Starting with Sinatra’s charisma that oozed royalty, class and womanizing tendencies, pop has now blossomed to create a new iconic look. The Sad Boy.
At first listen, Rex’s single “New House” might have some fans confused. Where's the slow strummed, ominous major seventh chords that gives me the satisfaction of drowning in my own self-doubt? Maybe that’s a bit overboard, but it is worth noting how Rex is branding sadness to benefit his image. Only this time he is coming at it from a different perspective, sonically and with the song’s message.
Rex is known for his heartbreak anthems and ballads about lusting over people you can’t have. This is evident in tracks like “A Song About Being Sad” and “Untitled.” In “New House,” however, Rex is happy in his relationship to longtime girlfriend and musician Thea, seeing that they could one day live in a house together. Rex, on the other hand, is struggling with his inner demons that affect his own songwriting. This is evident in the first line, “it doesn’t come that easy anyway, every time it never feels the way it did at the start this one for our dawgs.” Rex wants to highlight his conflict in songwriting and his own absence from releasing music. This is a memoir to explain to his fans his personal hardships.
“Dawgs” is referring to fellow musicians who understand the pitfalls of songwriting. This makes sense considering we haven’t heard from Rex in a while. After releasing two albums, Bcos U Will Never B Freeand Apricot Princess, in back to back years — this is his first release of new music in over two years. This song is possibly one of the first songs that Rex is fully content with his commitment to love while also the first time he publicizes his struggles with writing and his discontent with people needing things from him as he sings, “people need things all the fucking time” 3 times in succession.
As one of his “dogs” being a fellow musician and songwriter, I can relate to Rex’s struggles — on an obviously much smaller scale. I am constantly questioning if I am writing for me or an audience? Is what I write too basic that it lacks creativity? Does it not possess the intricacies of music I am capable of producing? Am I copping out to please an audience? John Lennon famously said, “songwriting is about getting the demon out of me. It’s like being possessed. You try to go to sleep but the song won’t let you. So, you have to get up and make it into something, and then your allowed to sleep.” I wonder if “New House” is inspired by these same demons. I think it’s important to see the mortality in our favorite artist and heroes. Whether you’re Drake or a high school jam band, churning out a full mixed, mastered and produced eight to twelve track albums is no easy feat — especially when it is as innovative as Rex’s music is.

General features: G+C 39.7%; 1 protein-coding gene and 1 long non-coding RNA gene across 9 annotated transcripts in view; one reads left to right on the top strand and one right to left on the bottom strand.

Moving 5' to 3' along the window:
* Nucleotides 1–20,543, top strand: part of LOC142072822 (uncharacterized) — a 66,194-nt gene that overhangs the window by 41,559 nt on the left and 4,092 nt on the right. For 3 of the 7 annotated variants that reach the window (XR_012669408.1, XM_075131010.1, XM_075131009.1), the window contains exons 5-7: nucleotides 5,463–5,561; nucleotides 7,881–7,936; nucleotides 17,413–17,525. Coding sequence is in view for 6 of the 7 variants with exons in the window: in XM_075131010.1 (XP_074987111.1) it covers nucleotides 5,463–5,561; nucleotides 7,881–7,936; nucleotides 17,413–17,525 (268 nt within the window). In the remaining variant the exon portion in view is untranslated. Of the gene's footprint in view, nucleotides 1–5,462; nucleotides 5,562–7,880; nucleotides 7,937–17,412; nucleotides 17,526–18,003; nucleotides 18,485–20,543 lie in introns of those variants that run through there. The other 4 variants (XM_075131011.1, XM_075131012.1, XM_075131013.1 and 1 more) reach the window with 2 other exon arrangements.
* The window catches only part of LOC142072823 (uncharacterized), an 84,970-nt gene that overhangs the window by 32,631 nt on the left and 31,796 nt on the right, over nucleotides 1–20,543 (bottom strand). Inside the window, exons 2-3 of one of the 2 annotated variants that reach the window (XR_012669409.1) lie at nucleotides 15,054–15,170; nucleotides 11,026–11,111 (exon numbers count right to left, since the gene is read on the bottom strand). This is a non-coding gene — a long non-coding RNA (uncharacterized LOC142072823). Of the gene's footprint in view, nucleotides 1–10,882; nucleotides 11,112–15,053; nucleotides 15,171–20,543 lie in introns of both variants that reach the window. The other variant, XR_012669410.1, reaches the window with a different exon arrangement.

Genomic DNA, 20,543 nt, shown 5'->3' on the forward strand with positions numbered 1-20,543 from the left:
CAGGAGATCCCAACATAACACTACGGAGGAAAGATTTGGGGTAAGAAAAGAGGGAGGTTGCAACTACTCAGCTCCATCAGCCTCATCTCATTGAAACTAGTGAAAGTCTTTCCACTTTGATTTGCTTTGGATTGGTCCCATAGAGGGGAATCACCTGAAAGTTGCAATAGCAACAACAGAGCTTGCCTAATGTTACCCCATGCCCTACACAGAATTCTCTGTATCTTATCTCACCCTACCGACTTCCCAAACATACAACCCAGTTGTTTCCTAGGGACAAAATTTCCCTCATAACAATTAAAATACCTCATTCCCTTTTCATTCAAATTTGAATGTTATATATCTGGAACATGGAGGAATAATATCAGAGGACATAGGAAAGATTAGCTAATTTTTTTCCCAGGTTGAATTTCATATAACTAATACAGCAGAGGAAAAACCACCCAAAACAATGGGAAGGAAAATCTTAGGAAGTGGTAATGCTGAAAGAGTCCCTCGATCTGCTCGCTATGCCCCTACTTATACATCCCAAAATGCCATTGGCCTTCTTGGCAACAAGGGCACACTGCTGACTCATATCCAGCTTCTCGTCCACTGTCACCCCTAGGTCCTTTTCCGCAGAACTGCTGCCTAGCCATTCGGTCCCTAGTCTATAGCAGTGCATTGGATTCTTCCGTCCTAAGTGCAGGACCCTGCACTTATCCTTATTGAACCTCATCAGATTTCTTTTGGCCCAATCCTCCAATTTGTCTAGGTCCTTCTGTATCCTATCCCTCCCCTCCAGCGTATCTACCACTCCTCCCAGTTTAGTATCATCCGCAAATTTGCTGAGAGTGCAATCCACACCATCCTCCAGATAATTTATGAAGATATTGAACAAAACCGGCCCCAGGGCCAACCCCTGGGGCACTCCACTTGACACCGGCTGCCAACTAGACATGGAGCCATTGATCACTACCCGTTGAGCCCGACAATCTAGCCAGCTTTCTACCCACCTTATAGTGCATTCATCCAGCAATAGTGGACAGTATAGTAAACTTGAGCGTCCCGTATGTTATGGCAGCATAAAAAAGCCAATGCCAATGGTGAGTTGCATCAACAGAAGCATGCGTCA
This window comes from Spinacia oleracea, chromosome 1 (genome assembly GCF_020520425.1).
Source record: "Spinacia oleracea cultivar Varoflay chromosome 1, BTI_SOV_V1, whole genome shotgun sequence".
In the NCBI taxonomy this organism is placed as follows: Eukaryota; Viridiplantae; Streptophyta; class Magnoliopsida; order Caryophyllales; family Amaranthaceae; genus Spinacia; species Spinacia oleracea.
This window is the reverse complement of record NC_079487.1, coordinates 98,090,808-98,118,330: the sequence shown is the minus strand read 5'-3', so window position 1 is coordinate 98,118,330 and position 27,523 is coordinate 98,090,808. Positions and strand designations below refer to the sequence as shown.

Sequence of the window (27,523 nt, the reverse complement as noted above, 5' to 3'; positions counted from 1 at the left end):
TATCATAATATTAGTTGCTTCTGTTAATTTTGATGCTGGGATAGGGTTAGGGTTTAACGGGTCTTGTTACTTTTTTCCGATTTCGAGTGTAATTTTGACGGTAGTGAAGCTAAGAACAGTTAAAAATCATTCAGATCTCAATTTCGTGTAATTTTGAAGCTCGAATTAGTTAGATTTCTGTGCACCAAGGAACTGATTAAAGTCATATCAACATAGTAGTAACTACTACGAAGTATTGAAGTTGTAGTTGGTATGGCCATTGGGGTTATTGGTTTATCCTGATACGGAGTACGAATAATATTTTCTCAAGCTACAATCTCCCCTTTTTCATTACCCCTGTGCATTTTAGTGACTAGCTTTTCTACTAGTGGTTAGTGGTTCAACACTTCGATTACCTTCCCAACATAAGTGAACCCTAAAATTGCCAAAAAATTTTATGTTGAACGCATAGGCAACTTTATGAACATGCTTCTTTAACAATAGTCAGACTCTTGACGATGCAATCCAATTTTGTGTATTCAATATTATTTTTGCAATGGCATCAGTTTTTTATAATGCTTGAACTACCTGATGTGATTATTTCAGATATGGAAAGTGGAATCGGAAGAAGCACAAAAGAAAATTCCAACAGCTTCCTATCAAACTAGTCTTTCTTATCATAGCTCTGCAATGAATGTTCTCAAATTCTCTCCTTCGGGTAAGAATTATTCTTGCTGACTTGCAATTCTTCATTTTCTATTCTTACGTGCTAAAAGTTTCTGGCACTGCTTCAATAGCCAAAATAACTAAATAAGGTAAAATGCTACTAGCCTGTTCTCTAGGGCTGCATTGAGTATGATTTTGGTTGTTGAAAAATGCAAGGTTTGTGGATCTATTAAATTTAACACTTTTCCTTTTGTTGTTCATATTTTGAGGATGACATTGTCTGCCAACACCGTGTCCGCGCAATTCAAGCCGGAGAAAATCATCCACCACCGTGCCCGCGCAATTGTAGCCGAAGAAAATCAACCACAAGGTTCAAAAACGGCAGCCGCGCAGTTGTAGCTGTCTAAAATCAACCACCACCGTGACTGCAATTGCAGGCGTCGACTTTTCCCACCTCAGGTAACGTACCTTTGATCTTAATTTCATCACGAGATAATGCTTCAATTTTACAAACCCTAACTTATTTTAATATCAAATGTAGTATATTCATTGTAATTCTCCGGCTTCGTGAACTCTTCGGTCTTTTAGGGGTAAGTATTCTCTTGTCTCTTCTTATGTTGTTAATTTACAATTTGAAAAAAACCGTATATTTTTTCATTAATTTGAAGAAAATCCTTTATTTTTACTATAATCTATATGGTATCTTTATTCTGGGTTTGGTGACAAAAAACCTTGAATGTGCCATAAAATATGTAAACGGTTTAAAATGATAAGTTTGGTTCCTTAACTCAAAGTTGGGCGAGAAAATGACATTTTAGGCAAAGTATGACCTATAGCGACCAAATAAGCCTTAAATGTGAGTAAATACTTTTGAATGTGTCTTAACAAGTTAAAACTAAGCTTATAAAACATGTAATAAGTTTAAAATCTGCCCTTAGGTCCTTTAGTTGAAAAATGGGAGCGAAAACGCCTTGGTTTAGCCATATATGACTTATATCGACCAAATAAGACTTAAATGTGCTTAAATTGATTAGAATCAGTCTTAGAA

What is amazing and a testament to Rex’s innovative ability is even when facing the adversity of a lack of material, he can turn, once again, sadness to fit into his brand. Even when that sorrow is derived from the idea that he has no new song ideas! His lyrics are raw, often times accompanied by simplistic instrumentation, with very few moving motifs that could distract from the message. It is, in essence, poetry with mood music playing in the background.
In the simplest terms, New House is an ode to Rex’s struggles to be happy. Even when he has finally acquired love — something he has sought out the most — he is still unhappy. This builds onto his genius brand that is the sad boy and is very telling of what we want as the audience. The sad boy invites us into his home and tells us stories from personal adventures and devastating heartbreak, but in an unfiltered way that we seldom find anywhere else. Overall, the sad boy is appealing because he is true. I think we will be seeing more and more sad boys in the future and it is beneficial for the music community. It promotes men as vulnerable beings and encourages self-doubt as a normal expression for others. As Rex continues to lead the charge for this niche type of pop, I believe he will be inspiring sad boys to come forward.
By Jackson Siporin